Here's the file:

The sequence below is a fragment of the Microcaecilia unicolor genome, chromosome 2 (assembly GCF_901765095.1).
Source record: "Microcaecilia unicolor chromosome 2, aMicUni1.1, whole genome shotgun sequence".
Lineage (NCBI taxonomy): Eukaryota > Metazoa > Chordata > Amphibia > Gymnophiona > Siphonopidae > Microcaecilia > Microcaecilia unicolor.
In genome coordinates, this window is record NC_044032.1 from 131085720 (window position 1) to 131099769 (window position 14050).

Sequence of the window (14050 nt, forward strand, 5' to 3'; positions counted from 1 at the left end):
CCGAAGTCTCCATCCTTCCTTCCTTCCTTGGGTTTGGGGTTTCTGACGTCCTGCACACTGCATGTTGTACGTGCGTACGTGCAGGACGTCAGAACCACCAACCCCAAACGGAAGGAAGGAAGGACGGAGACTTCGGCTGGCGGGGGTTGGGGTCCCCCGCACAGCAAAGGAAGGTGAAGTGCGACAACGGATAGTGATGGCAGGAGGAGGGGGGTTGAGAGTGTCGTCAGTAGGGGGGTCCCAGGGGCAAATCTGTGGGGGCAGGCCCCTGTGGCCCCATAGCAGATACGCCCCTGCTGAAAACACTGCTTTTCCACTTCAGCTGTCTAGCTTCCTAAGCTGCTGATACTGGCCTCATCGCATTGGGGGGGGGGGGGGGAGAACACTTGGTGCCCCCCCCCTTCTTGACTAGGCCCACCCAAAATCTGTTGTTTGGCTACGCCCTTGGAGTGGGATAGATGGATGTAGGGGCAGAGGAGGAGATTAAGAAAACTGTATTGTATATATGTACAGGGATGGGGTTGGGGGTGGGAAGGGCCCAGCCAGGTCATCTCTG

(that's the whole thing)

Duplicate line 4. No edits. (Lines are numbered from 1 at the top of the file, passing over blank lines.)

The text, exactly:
In genome coordinates, this window is record NC_044032.1 from 131085720 (window position 1) to 131099769 (window position 14050).